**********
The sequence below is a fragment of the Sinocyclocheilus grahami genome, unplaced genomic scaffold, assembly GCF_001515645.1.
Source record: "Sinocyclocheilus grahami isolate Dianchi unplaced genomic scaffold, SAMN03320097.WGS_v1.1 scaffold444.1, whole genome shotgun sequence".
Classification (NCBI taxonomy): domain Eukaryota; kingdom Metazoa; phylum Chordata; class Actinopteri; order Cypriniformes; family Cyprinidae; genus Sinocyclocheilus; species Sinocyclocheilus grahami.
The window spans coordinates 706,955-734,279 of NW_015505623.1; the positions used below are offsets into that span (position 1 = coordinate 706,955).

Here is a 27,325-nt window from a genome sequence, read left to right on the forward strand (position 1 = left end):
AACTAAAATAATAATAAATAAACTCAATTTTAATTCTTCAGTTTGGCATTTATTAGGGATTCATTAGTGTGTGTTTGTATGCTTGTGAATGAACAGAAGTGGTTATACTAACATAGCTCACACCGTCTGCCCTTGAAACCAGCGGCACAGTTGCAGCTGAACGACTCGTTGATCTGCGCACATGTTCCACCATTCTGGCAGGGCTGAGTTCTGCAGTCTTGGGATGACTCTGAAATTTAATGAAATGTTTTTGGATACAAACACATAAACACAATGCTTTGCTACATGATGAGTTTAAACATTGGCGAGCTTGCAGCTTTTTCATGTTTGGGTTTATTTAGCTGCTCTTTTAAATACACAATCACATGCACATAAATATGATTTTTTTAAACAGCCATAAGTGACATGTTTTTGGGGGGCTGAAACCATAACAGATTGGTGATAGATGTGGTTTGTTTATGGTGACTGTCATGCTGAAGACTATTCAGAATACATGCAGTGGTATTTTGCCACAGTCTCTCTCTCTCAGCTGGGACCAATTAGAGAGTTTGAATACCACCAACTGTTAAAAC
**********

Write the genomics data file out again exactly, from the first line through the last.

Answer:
The sequence below is a fragment of the Sinocyclocheilus grahami genome, unplaced genomic scaffold, assembly GCF_001515645.1.
Source record: "Sinocyclocheilus grahami isolate Dianchi unplaced genomic scaffold, SAMN03320097.WGS_v1.1 scaffold444.1, whole genome shotgun sequence".
Classification (NCBI taxonomy): domain Eukaryota; kingdom Metazoa; phylum Chordata; class Actinopteri; order Cypriniformes; family Cyprinidae; genus Sinocyclocheilus; species Sinocyclocheilus grahami.
The window spans coordinates 706,955-734,279 of NW_015505623.1; the positions used below are offsets into that span (position 1 = coordinate 706,955).

Here is a 27,325-nt window from a genome sequence, read left to right on the forward strand (position 1 = left end):
AACTAAAATAATAATAAATAAACTCAATTTTAATTCTTCAGTTTGGCATTTATTAGGGATTCATTAGTGTGTGTTTGTATGCTTGTGAATGAACAGAAGTGGTTATACTAACATAGCTCACACCGTCTGCCCTTGAAACCAGCGGCACAGTTGCAGCTGAACGACTCGTTGATCTGCGCACATGTTCCACCATTCTGGCAGGGCTGAGTTCTGCAGTCTTGGGATGACTCTGAAATTTAATGAAATGTTTTTGGATACAAACACATAAACACAATGCTTTGCTACATGATGAGTTTAAACATTGGCGAGCTTGCAGCTTTTTCATGTTTGGGTTTATTTAGCTGCTCTTTTAAATACACAATCACATGCACATAAATATGATTTTTTTAAACAGCCATAAGTGACATGTTTTTGGGGGGCTGAAACCATAACAGATTGGTGATAGATGTGGTTTGTTTATGGTGACTGTCATGCTGAAGACTATTCAGAATACATGCAGTGGTATTTTGCCACAGTCTCTCTCTCTCAGCTGGGACCAATTAGAGAGTTTGAATACCACCAACTGTTAAAAC